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Scientists probe oxytocin therapy for social deficits in autism, schizophrenia.

JAMA The Journal of the American Medical Association (Impact Factor: 30.39). 02/2011; 305(7):659-61. DOI: 10.1001/jama.2011.117
Source: PubMed
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    ABSTRACT: IMPORTANCE Sociocommunicational deficits make it difficult for individuals with autism spectrum disorders (ASD) to understand communication content with conflicting verbal and nonverbal information. Despite growing prospects for oxytocin as a therapeutic agent for ASD, no direct neurobiological evidence exists for oxytocin's beneficial effects on this core symptom of ASD. This is slowing clinical application of the neuropeptide. OBJECTIVE To directly examine whether oxytocin has beneficial effects on the sociocommunicational deficits of ASD using both behavioral and neural measures. DESIGN, SETTING, AND PARTICIPANTS At the University of Tokyo Hospital, we conducted a randomized, double-blind, placebo-controlled, within-subject-crossover, single-site experimental trial in which intranasal oxytocin and placebo were administered. A total of 40 highly functioning men with ASD participated and were randomized in the trial. INTERVENTIONS Single-dose intranasal administration of oxytocin (24 IU) and placebo. MAIN OUTCOMES AND MEASURES Using functional magnetic resonance imaging, we examined effects of oxytocin on behavioral neural responses of the participants to a social psychological task. In our previous case-control study using the same psychological task, when making decisions about social information with conflicting verbal and nonverbal contents, participants with ASD made judgments based on nonverbal contents less frequently with longer time and could not induce enough activation in the medial prefrontal cortex. Therefore, our main outcomes and measures were the frequency of the nonverbal information-based judgments (NVJs), the response time for NVJs, and brain activity of the medial prefrontal cortex during NVJs. RESULTS Intranasal oxytocin enabled the participants to make NVJs more frequently (P = .03) with shorter response time (P = .02). During the mitigated behavior, oxytocin increased the originally diminished brain activity in the medial prefrontal cortex (P < .001). Moreover, oxytocin enhanced functional coordination in the area (P < .001), and the magnitude of these neural effects was predictive of the behavioral effects (P ≤ .01). CONCLUSIONS AND RELEVANCE These findings provide the first neurobiological evidence for oxytocin's beneficial effects on sociocommunicational deficits of ASD and give us the initial account for neurobiological mechanisms underlying any beneficial effects of the neuropeptide. TRIAL REGISTRATION umin.ac.jp/ctr Identifier: UMIN000002241 and UMIN000004393.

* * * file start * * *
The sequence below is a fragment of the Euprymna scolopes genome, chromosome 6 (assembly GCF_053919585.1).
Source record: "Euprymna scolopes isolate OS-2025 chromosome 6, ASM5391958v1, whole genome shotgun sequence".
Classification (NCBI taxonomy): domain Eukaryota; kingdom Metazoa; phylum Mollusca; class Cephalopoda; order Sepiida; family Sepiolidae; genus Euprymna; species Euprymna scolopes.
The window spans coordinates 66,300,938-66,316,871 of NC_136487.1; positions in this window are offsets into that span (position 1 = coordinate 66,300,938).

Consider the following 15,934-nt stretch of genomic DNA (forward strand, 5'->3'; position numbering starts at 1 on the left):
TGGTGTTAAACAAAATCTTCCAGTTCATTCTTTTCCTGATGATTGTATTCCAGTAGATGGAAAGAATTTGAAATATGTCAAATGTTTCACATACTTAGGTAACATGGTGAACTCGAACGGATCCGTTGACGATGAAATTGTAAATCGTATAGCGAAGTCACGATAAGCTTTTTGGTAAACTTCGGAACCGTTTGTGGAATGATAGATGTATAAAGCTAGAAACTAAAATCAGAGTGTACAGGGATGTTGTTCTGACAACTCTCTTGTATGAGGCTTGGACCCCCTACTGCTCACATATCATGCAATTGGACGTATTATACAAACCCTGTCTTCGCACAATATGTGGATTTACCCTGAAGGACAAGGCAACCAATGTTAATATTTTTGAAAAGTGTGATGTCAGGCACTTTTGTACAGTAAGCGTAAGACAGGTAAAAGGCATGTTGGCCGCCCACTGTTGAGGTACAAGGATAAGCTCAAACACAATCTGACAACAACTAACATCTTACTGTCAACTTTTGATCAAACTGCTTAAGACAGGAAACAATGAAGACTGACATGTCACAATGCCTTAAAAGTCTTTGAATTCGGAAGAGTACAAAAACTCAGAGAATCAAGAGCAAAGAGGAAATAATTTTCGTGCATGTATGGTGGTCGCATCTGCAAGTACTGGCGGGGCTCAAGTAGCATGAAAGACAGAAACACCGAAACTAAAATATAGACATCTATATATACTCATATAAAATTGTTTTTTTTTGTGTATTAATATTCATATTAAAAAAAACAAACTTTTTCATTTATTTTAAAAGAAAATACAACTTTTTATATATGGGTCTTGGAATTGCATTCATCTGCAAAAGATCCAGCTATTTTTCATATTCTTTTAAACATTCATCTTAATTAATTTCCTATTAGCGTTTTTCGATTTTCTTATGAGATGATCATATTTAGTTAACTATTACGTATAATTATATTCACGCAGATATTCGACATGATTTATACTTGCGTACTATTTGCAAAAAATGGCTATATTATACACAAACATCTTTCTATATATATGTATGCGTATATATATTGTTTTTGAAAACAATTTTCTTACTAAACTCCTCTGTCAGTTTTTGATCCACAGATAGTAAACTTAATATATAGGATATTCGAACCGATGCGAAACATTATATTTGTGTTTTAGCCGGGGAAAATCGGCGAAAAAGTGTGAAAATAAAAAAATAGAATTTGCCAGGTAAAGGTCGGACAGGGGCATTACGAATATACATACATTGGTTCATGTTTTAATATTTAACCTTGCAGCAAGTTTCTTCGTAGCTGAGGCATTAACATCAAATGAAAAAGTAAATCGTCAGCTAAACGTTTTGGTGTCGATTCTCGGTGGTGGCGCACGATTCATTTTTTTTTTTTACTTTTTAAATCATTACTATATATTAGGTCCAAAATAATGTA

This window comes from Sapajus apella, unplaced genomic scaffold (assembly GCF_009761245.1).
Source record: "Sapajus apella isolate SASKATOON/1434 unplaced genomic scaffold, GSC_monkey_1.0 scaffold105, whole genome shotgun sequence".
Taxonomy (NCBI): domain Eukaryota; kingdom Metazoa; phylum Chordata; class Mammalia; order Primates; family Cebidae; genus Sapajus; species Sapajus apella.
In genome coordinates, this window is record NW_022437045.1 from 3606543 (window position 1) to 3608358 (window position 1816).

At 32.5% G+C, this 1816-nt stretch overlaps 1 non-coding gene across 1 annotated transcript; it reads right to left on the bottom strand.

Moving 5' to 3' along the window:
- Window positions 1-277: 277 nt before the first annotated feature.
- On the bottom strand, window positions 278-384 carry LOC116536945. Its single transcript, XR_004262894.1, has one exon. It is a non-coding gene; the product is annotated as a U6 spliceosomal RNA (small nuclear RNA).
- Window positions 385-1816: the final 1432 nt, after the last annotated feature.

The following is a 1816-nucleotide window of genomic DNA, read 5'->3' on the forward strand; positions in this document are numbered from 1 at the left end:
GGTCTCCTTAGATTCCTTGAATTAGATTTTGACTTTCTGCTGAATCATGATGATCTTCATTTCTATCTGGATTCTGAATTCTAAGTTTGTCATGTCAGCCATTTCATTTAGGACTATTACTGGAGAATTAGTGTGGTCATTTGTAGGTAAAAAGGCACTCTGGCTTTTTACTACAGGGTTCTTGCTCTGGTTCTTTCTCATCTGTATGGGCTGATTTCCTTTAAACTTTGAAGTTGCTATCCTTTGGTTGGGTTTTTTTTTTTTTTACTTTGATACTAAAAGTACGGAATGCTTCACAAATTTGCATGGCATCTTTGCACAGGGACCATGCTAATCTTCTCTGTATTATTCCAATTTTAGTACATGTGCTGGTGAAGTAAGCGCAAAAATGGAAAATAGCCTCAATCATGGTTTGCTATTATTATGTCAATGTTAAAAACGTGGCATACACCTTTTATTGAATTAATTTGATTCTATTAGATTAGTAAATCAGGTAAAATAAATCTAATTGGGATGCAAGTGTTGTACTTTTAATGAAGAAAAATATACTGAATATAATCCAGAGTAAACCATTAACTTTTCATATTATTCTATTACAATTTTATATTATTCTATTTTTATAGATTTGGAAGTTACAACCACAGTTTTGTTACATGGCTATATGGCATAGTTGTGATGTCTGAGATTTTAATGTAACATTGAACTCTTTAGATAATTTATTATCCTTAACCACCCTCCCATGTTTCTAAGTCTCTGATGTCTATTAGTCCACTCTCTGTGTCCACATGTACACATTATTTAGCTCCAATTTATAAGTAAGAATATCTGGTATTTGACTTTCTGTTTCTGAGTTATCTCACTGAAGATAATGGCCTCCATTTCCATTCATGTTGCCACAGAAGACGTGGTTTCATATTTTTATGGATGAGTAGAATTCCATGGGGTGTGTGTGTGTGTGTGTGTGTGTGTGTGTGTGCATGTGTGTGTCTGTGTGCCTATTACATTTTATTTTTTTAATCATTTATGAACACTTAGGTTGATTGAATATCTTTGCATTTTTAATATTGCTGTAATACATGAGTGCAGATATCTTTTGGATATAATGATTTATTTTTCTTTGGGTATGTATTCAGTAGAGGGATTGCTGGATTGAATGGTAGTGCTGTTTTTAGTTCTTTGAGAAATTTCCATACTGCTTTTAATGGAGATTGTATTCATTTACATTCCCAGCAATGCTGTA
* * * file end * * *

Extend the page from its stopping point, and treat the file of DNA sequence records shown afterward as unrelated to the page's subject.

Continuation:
JAMA Psychiatry 12/2013; 71(2). DOI:10.1001/jamapsychiatry.2013.3181 · 12.01 Impact Factor
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    ABSTRACT: Previous findings have shown that individuals with autism spectrum disorder (ASD) evince greater intra-individual variability (IIV) in their sensory-evoked fMRI responses compared to typical control participants. We explore the robustness of this finding with a new sample of high-functioning adults with autism. Participants were presented with visual, somatosensory and auditory stimuli in the scanner whilst they completed a one-back task. While ASD and control participants were statistically indistinguishable with respect to behavioral responses, the new ASD group exhibited greater IIV relative to controls. We also show that the IIV was equivalent across hemispheres and remained stable over the duration of the experiment. This suggests that greater cortical IIV may be a replicable characteristic of sensory systems in autism.
    Journal of Autism and Developmental Disorders 10/2014; DOI:10.1007/s10803-014-2276-6 · 3.34 Impact Factor
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    ABSTRACT: Background: We critically reexamine extant theory and empirical study of Oxytocin. We question whether OT is, in fact, a "social neuropeptide" as argued in dominant theories of OT. Method: We critically review human and animal research on the social and non-social effects of Oxytocin, including behavioral, psychophysiological, neurobiological, and neuroimaging studies. Results: We find that extant (social) theories of Oxytocin do not account for well-documented non-social effects of Oxytocin. Furthermore, we find a range of evidence that social and non-social effects of Oxytocin may be mediated by core approach-avoidance motivational processes. Conclusions: We propose a General Approach-avoidance Hypothesis of Oxytocin (GAAO). We argue that the GAAO may provide a parsimonious account of established social and non-social effects of Oxytocin. We thus re-conceptualize the basic function(s) and mechanism(s) of action of Oxytocin. Finally, we highlight implications of the GAAO for basic and clinical research in humans.
    Neuroscience & Biobehavioral Reviews 10/2014; 47. DOI:10.1016/j.neubiorev.2014.10.007 · 10.28 Impact Factor

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